With that said, however, Schenker’s explicit mention of Gulf countries leaves an important question unanswered.
Considering Iraq is a prime customer of Lebanon’s and recently offered to develop trade networks with the country, will Lebanon’s exports to it be affected or inhibited by the Caesar Act and its sanctions?
The U.S. official, who pointed out that the Act will end Syria’s ability to “use Lebanon for money laundering,” stressed that the U.S. has been a keen observer of Lebanon’s negotiation with the International Monetary Fund.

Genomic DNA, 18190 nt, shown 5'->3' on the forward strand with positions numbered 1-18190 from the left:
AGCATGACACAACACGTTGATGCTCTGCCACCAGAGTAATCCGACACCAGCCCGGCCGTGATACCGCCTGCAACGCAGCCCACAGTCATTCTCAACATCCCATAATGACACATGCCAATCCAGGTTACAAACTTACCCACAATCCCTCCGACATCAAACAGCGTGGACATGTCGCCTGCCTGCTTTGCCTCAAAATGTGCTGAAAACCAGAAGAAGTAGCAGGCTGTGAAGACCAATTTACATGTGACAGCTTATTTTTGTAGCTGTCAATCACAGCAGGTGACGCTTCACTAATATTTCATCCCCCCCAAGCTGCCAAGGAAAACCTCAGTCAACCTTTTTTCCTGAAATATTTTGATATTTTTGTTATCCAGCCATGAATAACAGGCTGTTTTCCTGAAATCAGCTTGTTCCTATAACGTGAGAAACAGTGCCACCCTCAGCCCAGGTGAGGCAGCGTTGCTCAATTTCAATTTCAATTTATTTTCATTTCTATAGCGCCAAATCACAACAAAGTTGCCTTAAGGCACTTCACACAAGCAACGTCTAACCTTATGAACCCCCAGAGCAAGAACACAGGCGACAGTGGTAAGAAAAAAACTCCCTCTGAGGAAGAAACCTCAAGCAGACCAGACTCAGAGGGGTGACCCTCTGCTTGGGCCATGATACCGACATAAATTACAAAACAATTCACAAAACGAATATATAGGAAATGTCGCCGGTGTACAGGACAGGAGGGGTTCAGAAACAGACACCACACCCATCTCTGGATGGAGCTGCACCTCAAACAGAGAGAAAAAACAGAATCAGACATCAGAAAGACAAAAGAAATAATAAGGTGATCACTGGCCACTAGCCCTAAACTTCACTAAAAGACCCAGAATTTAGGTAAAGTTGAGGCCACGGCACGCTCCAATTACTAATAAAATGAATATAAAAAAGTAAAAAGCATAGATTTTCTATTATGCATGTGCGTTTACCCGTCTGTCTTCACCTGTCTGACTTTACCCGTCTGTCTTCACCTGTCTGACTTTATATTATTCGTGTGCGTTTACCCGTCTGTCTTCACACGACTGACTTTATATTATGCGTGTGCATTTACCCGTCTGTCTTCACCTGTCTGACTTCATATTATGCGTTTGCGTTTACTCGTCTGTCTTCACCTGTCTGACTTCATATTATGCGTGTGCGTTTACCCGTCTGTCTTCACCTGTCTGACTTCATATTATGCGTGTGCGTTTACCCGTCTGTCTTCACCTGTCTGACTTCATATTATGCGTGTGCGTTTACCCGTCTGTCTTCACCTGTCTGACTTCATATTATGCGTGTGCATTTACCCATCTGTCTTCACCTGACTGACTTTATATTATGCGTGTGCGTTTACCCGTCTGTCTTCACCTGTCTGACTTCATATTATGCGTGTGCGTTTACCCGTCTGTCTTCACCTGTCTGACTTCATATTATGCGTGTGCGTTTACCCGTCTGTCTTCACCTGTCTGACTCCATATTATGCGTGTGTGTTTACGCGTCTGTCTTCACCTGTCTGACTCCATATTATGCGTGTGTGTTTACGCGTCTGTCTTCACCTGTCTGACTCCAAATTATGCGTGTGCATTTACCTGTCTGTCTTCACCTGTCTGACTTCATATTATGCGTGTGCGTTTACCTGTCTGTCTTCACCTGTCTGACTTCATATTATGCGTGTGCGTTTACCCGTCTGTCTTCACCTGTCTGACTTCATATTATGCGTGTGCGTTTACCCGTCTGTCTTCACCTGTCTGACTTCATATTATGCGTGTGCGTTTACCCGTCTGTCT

He said that the Lebanese government has not done much to progress the talks.
“It would be an exaggeration to say that the government of Lebanon is involved in negotiations with the International Monetary Fund,” Schenker declared.
He explained that some discussions between the country and the IMF have not yet reached the actual negotiation stage, noting that the government is still “trying to sort out how much money Lebanon has in its accounts.”
After giving Lebanon its last chance to progress the talks and perform the tasks required of it to unlock its aid, the IMF warned Lebanese officials against lowering losses from the country’s financial crisis.
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